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Contributing to documentation

How to edit a page

When browsing the documentation, each page has an "Edit this page" link at the bottom. Clicking this link should take you directly to GitHub's web editor, which will allow you to edit and preview your changes, as well as commit them for review.

The documentation files are written using Markdown, which is a text format that supports simple formatted content (for example, bolded text is written between double asterisks **like this**). You can read more about markdown features here.

How to add a page

To create a new documentation page, create a new .md (or .mdx if you'd like to use React features) file under the docs/docs/ folder. By default, the name of the file will be the name of the page, and placing subfolders will automatically create collapsible sections in the sidebar. If you'd like to change the default name, URL, or position in the sidebar, you can add front matter to the file with additional metadata.

If you are adding a new folder, a _category.json file can be included to change how the folder appears; see here for more info.

Style/writing guide

When editing a page, consider that the main audience of the documentation are new users of Bitsy who may not be familiar with all the terminology in Bitsy or of its more advanced features. A general guideline for the tone is 'informative but approachable'.

The 'Tools' section of the documentation is split up according to the individual tools in Bitsy. Further sub-pages are used when a tool requires a change of tab or has especially complex features.

Each tool has a general description, followed by an annotated diagram of all the features. Feature annotations should be numbered in the images, rather than text labels, to allow for localisation.

How to add images

Images for the documentation were originally created in Miro. For an introduction to using Miro please visit . If you would like to edit or add more images you can access the board at You can duplicate any diagram to edit a new version, or unlock / lock diagrams to edit the originals.

Once you have an updated image that is ready to go, screenshot it and save it in the .images folder of the tool it belongs to in docs/docs/.

Submitting a pull request with a change

Once you've made a change, you'll need to put up a pull request (PR) in order for others to be able to see, review, merge, and eventually release it.

If you are using the "edit page" link from inside the docs UI, you will be prompted to create a PR right from the GitHub UI. See GitHub's official documentation for info on a few different ways you can create a PR.

Once your PR is submitted, a few things will happen automatically:

  1. Reviewers will be assigned: One of them will need to approve your changes before they can be merged
  2. The change will be tested for errors (at the time of writing, these tests are very basic, so make sure to also test manually!)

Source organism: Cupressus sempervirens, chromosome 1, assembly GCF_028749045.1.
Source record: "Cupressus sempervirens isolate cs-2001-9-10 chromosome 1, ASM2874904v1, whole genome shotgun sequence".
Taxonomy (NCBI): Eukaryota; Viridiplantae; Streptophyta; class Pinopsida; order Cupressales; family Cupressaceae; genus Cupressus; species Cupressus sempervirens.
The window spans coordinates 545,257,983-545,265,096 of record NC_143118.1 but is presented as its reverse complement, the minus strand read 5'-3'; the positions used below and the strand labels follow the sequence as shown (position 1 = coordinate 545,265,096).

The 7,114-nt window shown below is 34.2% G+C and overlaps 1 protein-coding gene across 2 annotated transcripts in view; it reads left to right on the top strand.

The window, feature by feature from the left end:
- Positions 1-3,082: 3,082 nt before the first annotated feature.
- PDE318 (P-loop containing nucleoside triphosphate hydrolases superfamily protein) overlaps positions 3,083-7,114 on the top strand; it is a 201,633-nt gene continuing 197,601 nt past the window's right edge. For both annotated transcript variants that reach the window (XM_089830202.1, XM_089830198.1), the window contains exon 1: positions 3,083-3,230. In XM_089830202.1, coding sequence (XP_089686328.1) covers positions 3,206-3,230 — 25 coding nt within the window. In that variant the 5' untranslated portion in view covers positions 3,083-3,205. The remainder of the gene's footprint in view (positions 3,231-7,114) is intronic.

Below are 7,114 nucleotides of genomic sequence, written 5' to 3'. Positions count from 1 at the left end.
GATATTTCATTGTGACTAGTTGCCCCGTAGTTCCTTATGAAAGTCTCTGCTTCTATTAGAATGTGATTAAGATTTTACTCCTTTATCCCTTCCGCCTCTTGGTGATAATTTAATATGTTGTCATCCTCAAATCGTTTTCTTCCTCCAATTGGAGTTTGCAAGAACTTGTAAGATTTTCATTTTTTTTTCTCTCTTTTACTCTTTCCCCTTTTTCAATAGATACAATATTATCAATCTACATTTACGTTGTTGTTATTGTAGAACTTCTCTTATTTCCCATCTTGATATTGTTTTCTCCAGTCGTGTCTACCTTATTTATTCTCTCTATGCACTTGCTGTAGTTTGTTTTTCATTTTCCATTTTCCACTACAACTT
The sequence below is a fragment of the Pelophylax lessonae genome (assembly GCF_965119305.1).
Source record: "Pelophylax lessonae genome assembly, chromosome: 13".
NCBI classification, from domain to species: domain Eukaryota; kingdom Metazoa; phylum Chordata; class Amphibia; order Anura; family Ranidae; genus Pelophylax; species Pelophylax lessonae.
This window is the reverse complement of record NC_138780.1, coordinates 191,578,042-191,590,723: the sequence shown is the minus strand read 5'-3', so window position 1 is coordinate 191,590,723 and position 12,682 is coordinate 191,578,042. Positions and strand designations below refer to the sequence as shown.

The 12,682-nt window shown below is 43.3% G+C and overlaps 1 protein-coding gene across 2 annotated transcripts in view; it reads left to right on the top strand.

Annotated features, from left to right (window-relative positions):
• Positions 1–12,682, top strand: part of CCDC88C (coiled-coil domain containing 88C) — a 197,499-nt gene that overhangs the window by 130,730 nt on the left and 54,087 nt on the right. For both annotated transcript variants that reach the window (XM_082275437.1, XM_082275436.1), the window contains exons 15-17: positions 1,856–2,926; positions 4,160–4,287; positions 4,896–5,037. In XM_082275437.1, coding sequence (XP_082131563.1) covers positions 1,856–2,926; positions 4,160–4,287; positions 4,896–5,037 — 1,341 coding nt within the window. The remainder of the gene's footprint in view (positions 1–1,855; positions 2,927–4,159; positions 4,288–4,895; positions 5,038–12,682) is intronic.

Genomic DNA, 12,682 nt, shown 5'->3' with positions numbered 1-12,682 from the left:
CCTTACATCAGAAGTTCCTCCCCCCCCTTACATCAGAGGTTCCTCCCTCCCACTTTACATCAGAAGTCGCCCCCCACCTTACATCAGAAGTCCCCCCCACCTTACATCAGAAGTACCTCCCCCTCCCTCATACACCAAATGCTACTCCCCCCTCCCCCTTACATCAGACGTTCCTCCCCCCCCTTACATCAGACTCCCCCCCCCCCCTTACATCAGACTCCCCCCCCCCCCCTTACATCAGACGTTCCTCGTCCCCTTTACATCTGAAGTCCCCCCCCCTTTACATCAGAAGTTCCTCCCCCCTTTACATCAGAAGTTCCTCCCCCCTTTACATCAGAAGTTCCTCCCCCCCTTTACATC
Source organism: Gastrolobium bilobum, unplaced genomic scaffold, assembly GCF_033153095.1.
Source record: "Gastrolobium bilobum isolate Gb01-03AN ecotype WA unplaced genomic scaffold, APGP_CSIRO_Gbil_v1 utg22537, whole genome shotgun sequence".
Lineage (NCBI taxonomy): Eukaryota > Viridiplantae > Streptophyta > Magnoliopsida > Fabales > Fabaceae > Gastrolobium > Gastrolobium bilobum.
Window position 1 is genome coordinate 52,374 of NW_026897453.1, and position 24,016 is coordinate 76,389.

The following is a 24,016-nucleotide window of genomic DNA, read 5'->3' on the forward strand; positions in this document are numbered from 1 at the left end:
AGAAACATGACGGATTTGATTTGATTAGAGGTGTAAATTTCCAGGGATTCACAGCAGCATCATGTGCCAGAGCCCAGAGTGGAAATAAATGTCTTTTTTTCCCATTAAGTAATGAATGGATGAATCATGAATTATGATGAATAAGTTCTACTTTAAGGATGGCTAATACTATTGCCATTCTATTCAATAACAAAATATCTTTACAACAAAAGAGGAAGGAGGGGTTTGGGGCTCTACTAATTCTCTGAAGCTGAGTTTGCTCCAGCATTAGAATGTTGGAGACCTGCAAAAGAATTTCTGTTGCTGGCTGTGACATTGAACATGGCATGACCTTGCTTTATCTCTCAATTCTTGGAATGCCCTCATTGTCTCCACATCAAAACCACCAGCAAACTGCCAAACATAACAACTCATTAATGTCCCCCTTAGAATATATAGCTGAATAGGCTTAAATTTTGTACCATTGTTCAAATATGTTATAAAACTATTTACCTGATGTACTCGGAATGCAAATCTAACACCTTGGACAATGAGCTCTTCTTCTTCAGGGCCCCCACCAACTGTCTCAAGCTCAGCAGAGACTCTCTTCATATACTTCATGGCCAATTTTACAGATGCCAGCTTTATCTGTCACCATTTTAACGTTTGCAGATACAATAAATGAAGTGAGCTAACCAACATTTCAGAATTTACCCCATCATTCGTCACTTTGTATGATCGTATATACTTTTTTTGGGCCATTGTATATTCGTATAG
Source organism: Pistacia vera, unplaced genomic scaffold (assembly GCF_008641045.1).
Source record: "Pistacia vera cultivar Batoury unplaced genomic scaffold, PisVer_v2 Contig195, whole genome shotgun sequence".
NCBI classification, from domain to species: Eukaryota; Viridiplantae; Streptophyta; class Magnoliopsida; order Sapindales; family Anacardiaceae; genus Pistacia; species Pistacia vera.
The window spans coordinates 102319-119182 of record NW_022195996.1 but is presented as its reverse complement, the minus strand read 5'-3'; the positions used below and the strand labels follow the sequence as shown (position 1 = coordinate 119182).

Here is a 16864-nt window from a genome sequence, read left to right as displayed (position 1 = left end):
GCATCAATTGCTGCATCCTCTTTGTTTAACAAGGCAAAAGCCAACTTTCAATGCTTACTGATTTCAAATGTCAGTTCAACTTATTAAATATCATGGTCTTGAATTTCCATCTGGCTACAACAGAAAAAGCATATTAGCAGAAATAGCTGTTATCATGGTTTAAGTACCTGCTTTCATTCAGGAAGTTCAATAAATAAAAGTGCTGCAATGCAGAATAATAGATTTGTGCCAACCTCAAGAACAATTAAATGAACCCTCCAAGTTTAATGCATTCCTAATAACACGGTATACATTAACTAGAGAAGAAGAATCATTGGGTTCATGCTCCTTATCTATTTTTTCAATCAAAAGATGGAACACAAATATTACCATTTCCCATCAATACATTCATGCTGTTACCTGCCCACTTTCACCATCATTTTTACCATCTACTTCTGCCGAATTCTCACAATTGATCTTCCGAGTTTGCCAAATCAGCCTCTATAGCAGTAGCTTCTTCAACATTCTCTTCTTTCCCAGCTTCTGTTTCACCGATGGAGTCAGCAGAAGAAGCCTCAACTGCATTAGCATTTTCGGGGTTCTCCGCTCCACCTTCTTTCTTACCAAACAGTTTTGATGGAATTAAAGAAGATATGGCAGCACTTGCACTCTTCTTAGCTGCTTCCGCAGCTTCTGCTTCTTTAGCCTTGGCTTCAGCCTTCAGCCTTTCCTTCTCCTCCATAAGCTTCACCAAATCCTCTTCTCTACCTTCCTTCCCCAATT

3. A temporary build with your changes will be created and uploaded, which can be useful for testing. To get a download link from your PR:
    1. Select Show all checks - this will expand to show you the automated actions
    2. Select Details - this will take you to a page with more information about the build job
    3. Select Summary - this will take you to a page with information about the automation run
    4. Under Artifacts, select the link with your branch name - this will download an archive with the build result
    5. Extract and run this build on your local machine as needed

Getting your change merged

All reviewers are volunteers working in their free time, so please give us a few weeks to get to your PR. If no one has started reviewing your PR after a month, you can leave a comment on the PR and add the help wanted label to indicate it needs attention. If no one is available we'll try to give an estimate of when we expect to someone to have time to review your change.

Once a review has started, the reviewer will review your change for accuracy, style (see the style guide above), and length. Do your best to make changes requested by the reviewer, however, it is ok to politely push back if you disagree with them. The reviewer will do their best to respond in a timely manner to comments and revisions once they begin the review process. If for any reason a review must be paused or a change rejected the reviewer will explain why and update the status of the review so you aren't left hanging.

Thanks for contributing to Bitsy's documentation!

Testing your changes locally

If you want to test your changes locally before submitting a PR, see the README in the docs folder for instructions. Note that this requires a bit more technical knowledge, but will allow you to interactively see changes in the browser as you edit files.

Translating documentation

To translate documentation, a specific file structure is used: The original English documentation is placed in the folder docs/docs/, and translated documentation is placed under the folder docs/i18n/[locale]/docusaurus-plugin-content-docs/current/, where [locale] is the two-letter code for the translated language.

For example, if you wanted to translate the glossary from English to French:

  1. Find the original file: docs/docs/
  2. Find the locale code: fr
  3. Create the new file: docs/i18n/fr/docusaurus-plugin-content-docs/current/
  4. Translate the contents of the original file into the new file.

Note that all files in the documentation folder (including images and .json files) can be translated by putting a copy in the corresponding locale folder.

Contributing to the Bitsy editor

This section is a stub. You can improve the docs by expanding it.

Translating editor text

The editor localisation file is available at